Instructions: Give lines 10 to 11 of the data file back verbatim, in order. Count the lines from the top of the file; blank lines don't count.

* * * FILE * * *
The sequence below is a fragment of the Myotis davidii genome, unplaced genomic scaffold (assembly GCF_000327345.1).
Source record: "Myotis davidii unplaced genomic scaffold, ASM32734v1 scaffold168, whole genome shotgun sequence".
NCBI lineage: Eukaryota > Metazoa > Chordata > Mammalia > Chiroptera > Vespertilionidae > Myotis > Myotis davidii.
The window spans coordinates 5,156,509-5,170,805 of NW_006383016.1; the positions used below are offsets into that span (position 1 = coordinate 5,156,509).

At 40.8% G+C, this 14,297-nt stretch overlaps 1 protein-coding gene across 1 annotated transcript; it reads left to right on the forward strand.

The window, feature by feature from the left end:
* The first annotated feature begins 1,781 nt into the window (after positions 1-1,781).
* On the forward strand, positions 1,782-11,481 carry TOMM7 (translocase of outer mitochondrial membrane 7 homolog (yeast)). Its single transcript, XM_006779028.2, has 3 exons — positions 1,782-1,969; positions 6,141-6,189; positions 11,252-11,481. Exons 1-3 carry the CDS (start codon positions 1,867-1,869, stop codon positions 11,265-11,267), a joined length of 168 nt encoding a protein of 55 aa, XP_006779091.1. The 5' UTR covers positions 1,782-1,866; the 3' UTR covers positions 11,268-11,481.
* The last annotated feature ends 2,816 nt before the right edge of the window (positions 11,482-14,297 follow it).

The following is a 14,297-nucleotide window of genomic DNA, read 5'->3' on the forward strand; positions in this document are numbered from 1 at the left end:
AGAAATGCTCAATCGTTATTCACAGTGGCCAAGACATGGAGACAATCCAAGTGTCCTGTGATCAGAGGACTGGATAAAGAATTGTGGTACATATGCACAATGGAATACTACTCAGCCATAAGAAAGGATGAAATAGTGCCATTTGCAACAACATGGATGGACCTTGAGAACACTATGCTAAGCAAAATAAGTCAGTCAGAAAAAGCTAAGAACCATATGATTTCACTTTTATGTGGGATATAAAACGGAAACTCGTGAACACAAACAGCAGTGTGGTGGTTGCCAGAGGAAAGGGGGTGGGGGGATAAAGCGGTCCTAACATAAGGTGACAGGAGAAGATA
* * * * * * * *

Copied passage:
The following is a 14,297-nucleotide window of genomic DNA, read 5'->3' on the forward strand; positions in this document are numbered from 1 at the left end:
AGAAATGCTCAATCGTTATTCACAGTGGCCAAGACATGGAGACAATCCAAGTGTCCTGTGATCAGAGGACTGGATAAAGAATTGTGGTACATATGCACAATGGAATACTACTCAGCCATAAGAAAGGATGAAATAGTGCCATTTGCAACAACATGGATGGACCTTGAGAACACTATGCTAAGCAAAATAAGTCAGTCAGAAAAAGCTAAGAACCATATGATTTCACTTTTATGTGGGATATAAAACGGAAACTCGTGAACACAAACAGCAGTGTGGTGGTTGCCAGAGGAAAGGGGGTGGGGGGATAAAGCGGTCCTAACATAAGGTGACAGGAGAAGATA